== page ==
Introduction to Dietary Fat

Fat is the most misunderstood food type, just like protein it is an essential macronutrient. Fat is used as a long term energy source, and it is the only form in which calories can be stored in the body for later use. Fat is the most calorie dense nutrient of all, one gram of fat contains 9 calories, which is different to protein and carbohydrate which contain 4 calories per gram. Fat is a key structural component for all cell membranes and is key for the absorption of vitamins A, D, E and K.

Saturated fats

Saturated fats are considered unhealthy and bad because they can raise blood cholesterol levels, which can lead to heart disease. Saturated fats are found in animal fat, lard, palm oil and other cheap sources, the tendency of saturated fat is to go straight into storage, and offers no other benefit other than energy storage.

Unsaturated fats

These are preferred fat sources and are comprised of two type

  • Monounsaturated fats
    known to lower bad cholesteroal (LDL) and increase good cholesterol (HDL), they are present in red meat, milk, olive oil and high fat fruits such as avocados.
  • Polyunsaturated fats
    Much like monounsaturated fats, polyunsaturated fats help reduce bad cholesterol, and in addition to this have other positive benefits, polyunsaturated help reduce cortisol [stress hormone],  hinder fat storage and increase metabolism [promotes calorie burn], they are found in essential fatty acids like flaxseed oil, fish oil, cod liver oil sunflower oil and some nuts.

Trans fats

trans fats need to be avoided at all costs, they are manmade fats created using a chemical process called hydrogenation. The process is used to turn oils into fat to be used in fast food to prevent the liquid oil from turning rancid. Trans fats are solid in room temperature are usually found in baked goods and can sometimes be used in fast food restaurants for frying.

Trans fat can also be created by frying unsaturated fats, which changes it’s molecular shape, this makes trans fats unable to fit properly into cell membranes, because of the unnatural shape it can cause cell membranes to deform. This can increase the risk of cancer.

Essential Fatty Acids

The essential fatty acids are required for thousands of day to day bodily functions, they’re called essential fatty acids because your body is not able to produce them internally and need to be consumed in your diet. They are required for cell maintenance and production as well as hormone production. In addition to this they are not stored in your body like saturated fat.

There are two types of essential fatty acids (EFAs), Alpha linolenic acid (ALA) and Linoleic acid (LA), they can be found in these following food items.

  • ALA is found in fish oil, cod liver oil and many cold water fish and is converted to omega-3 in the body
  • LA is found in Sesame oil, corn oil, safflower oil and soybean oil and is converted to omega-6 in the body.
  • Flaxseed oil and UDO’s choice oil blend offer a combination of both of these EFAs

EFAs are not stored in the body like saturated fats, so you can consume as much of it as you like, it’s not established exactly what a person’s nutritional intake of EFAs should be, suffice to say studies suggest the more the better. For balance you can opt for flaxseed oil and Udo’s choice oil, however Linoic acid is more readily available in your diet than Alpha-Linolenic acid therefore you should put a little bit more emphasis on omega-3 sources.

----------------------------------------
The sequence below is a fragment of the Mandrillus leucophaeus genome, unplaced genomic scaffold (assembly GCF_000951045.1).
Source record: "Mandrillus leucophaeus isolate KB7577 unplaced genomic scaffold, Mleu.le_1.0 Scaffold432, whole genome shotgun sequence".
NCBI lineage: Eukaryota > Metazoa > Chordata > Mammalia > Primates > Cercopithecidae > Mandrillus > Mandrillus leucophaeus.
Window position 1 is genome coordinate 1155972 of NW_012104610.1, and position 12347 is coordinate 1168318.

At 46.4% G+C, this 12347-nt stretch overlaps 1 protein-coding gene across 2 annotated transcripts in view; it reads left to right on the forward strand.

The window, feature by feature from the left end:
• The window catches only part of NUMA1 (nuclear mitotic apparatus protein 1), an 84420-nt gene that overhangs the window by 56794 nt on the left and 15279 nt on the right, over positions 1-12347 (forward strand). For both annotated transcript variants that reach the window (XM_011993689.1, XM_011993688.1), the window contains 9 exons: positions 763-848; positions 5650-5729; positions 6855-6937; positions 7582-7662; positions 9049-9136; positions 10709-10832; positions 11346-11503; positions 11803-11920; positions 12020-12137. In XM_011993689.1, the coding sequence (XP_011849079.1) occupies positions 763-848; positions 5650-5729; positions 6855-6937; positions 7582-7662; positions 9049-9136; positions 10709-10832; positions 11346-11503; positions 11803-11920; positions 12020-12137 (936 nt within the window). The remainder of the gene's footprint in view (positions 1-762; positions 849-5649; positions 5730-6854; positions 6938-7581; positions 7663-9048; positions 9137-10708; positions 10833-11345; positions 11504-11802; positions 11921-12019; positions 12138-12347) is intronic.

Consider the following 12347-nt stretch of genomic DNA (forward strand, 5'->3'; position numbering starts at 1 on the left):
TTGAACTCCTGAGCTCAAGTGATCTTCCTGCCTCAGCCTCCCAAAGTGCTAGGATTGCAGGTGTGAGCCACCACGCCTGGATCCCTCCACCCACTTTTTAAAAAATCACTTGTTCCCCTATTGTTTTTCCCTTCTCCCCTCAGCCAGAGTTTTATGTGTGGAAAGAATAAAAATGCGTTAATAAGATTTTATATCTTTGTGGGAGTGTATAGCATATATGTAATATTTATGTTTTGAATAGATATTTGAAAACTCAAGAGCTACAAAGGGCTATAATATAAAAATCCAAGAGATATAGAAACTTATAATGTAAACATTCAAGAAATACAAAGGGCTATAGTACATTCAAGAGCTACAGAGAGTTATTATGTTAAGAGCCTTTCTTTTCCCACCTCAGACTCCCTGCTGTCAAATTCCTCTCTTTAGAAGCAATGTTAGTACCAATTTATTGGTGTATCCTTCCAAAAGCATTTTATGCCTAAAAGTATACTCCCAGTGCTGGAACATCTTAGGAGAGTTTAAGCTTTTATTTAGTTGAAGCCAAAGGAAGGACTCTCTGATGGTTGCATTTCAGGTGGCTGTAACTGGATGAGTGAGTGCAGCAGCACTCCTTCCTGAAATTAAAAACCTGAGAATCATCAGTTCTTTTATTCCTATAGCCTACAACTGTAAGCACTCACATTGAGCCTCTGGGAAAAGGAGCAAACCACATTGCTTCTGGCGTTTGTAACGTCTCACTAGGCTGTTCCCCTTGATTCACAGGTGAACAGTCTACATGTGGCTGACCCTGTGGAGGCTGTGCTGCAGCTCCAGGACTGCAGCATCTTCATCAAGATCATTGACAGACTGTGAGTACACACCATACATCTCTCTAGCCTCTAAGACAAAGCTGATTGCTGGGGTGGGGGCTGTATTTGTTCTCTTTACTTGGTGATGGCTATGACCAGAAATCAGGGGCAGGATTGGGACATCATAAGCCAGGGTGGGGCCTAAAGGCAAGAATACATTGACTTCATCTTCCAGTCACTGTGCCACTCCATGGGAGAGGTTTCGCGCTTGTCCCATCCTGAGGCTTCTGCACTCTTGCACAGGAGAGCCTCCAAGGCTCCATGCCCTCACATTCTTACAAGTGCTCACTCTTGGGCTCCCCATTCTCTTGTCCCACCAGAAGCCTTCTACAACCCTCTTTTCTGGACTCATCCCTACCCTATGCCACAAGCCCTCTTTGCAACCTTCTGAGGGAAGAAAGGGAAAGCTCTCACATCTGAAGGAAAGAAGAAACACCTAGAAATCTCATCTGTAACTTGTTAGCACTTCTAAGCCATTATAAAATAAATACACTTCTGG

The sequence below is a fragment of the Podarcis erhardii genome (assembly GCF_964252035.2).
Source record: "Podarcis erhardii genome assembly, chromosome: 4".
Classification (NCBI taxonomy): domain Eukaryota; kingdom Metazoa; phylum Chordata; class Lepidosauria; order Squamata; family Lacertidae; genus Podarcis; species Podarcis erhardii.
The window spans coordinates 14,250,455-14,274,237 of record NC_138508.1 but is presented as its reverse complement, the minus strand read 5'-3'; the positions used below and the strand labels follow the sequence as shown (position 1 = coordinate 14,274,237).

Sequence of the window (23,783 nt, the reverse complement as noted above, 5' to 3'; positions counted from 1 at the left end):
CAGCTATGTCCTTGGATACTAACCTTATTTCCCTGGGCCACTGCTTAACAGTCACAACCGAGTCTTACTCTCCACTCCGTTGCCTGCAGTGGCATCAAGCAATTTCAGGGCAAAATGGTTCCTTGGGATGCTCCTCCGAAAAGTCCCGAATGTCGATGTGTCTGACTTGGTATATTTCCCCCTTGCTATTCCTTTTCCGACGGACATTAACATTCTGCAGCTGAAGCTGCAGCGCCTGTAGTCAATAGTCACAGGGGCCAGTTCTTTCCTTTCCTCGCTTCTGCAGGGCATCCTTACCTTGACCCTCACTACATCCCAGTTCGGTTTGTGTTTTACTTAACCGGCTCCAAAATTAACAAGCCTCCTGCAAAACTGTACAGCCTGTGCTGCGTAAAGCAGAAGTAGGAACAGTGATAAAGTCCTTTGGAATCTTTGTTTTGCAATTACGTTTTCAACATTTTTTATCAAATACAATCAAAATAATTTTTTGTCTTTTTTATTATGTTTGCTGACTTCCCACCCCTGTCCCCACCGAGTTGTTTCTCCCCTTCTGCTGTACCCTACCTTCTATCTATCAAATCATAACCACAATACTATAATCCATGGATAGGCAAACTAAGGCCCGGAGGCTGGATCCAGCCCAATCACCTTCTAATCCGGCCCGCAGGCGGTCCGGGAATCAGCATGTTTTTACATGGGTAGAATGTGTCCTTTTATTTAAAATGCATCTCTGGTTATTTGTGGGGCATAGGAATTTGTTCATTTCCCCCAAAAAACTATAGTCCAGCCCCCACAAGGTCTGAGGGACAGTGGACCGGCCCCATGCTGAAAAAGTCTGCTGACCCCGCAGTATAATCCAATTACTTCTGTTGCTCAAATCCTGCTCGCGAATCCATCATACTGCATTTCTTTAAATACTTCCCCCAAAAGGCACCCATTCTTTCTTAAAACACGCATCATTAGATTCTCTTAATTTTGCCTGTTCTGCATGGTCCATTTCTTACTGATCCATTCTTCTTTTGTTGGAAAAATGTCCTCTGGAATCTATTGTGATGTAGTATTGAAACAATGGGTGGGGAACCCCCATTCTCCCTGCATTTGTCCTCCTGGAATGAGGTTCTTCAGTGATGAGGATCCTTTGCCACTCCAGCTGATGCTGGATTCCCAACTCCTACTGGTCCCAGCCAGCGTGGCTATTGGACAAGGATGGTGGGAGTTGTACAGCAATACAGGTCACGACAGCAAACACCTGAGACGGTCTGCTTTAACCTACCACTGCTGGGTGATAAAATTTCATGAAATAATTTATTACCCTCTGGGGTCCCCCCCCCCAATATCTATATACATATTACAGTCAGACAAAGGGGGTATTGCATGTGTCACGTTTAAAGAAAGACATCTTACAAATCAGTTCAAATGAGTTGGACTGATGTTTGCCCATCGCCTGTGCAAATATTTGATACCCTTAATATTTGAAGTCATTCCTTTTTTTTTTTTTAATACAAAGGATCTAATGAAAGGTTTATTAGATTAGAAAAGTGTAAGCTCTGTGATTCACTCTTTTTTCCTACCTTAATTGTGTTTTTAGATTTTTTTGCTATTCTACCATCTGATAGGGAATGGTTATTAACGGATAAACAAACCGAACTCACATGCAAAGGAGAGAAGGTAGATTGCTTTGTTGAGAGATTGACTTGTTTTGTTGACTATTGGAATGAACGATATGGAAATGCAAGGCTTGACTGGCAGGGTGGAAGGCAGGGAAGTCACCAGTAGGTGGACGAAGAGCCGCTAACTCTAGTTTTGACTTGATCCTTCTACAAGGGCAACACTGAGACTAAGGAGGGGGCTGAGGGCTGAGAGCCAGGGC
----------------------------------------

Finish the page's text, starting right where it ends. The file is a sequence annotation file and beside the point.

The bias of Linoleic over Alpha-Linolenic, is down to two things, Alpha Linolenic goes rancid far more easily and is also more expensive, Linoleic is easy to produce as it comes from vegetable sources, Alpha-Linolenic tends to come from fish which is more expensive.

Why omega-3 is so crucial

Omega 3 is ususally derived from cold water fish like mackeral, salmon, tuna and sardines. It can also be found in cod liver oil. It is a fatty acid containg two oils knowns as EPA (eicosapentaenoic acid) and DHA (docosahexaenoic acid).

The benefits of DHA and EPA are endless, just a few of the benefits are increases in metabolism, lower heart disease risk, increase testosterone, prevent muscle breakdown, reduce cortisol [stress hormone] help increase good cholesterol [HDL] and required for hormone production. They also keep the blood thin and reduce heart  attack risk.

What’s the best way to get omega-3 (EPA and DHA) from your diet?

You should aim to get 2:1 DHA to EPA in your diet, ideally your diet should contain a total of at least 500mg of DHA and EPA as a bare minimum.  It’s important to note that most products, including supplements will tend to have higher EPA as it tends to be cheaper.

This is especially the case with flaxseed oil, you should aim to get your omega 3 from fish oil capsules.

[table of fats due soon]

Note on EFAs

  • EFAs are unsuitable for frying or heating at high temperatures, they turn into harmful fats called trans fats where they lose all their benefits
  • Cod liver oil is not suitable for pregnant women, you should seek advice from your midwife or doctor before changing your diet.
  • EFA oils are difficult to store, and go off easily, you should keep them in a dark place and ideally refrigerated. You should not store them for long periods of time and consume them immediately.

2 comments to Introduction to Dietary Fat

  • Chris

    What do you mean fat is the only form that can be stored in the body? Excess carbohydrate will be turned into fat and stored as fat when glycogen stores are full. So fat and carbohydrate can be stored.

    • Karim (admin)

      Not quite, I think you just answered your own question. Carbohydrate doesn’t store in it’s own form. It TURNS into fat when storing.

Leave a Reply

  

  

  

You can use these HTML tags

<a href="" title=""> <abbr title=""> <acronym title=""> <b> <blockquote cite=""> <cite> <code> <del datetime=""> <em> <i> <q cite=""> <strike> <strong>